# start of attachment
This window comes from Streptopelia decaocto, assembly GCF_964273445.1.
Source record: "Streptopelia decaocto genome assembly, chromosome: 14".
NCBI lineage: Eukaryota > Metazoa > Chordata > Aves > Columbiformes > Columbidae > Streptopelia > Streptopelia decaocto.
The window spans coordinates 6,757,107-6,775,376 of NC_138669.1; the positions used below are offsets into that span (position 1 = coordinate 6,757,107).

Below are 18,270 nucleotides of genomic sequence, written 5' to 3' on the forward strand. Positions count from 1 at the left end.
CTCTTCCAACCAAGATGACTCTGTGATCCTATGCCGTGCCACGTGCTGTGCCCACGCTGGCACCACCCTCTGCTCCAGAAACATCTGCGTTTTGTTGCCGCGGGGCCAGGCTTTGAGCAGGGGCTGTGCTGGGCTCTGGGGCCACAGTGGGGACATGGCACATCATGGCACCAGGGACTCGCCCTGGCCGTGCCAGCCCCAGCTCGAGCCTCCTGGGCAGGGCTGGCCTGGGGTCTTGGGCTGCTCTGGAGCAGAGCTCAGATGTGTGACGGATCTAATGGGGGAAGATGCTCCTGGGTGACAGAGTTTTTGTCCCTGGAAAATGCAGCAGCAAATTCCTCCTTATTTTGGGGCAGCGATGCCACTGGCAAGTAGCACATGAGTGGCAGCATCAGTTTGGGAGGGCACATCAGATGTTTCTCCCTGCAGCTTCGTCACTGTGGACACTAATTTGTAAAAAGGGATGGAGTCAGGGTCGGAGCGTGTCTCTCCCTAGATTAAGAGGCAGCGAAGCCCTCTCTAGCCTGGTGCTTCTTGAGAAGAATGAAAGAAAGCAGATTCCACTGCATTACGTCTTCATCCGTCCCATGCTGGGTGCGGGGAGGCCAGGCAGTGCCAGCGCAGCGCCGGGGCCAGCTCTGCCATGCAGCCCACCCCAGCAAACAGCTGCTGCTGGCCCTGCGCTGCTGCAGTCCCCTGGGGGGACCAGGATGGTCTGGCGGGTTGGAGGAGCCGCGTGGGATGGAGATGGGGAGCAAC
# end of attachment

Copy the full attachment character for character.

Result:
This window comes from Streptopelia decaocto, assembly GCF_964273445.1.
Source record: "Streptopelia decaocto genome assembly, chromosome: 14".
NCBI lineage: Eukaryota > Metazoa > Chordata > Aves > Columbiformes > Columbidae > Streptopelia > Streptopelia decaocto.
The window spans coordinates 6,757,107-6,775,376 of NC_138669.1; the positions used below are offsets into that span (position 1 = coordinate 6,757,107).

Below are 18,270 nucleotides of genomic sequence, written 5' to 3' on the forward strand. Positions count from 1 at the left end.
CTCTTCCAACCAAGATGACTCTGTGATCCTATGCCGTGCCACGTGCTGTGCCCACGCTGGCACCACCCTCTGCTCCAGAAACATCTGCGTTTTGTTGCCGCGGGGCCAGGCTTTGAGCAGGGGCTGTGCTGGGCTCTGGGGCCACAGTGGGGACATGGCACATCATGGCACCAGGGACTCGCCCTGGCCGTGCCAGCCCCAGCTCGAGCCTCCTGGGCAGGGCTGGCCTGGGGTCTTGGGCTGCTCTGGAGCAGAGCTCAGATGTGTGACGGATCTAATGGGGGAAGATGCTCCTGGGTGACAGAGTTTTTGTCCCTGGAAAATGCAGCAGCAAATTCCTCCTTATTTTGGGGCAGCGATGCCACTGGCAAGTAGCACATGAGTGGCAGCATCAGTTTGGGAGGGCACATCAGATGTTTCTCCCTGCAGCTTCGTCACTGTGGACACTAATTTGTAAAAAGGGATGGAGTCAGGGTCGGAGCGTGTCTCTCCCTAGATTAAGAGGCAGCGAAGCCCTCTCTAGCCTGGTGCTTCTTGAGAAGAATGAAAGAAAGCAGATTCCACTGCATTACGTCTTCATCCGTCCCATGCTGGGTGCGGGGAGGCCAGGCAGTGCCAGCGCAGCGCCGGGGCCAGCTCTGCCATGCAGCCCACCCCAGCAAACAGCTGCTGCTGGCCCTGCGCTGCTGCAGTCCCCTGGGGGGACCAGGATGGTCTGGCGGGTTGGAGGAGCCGCGTGGGATGGAGATGGGGAGCAAC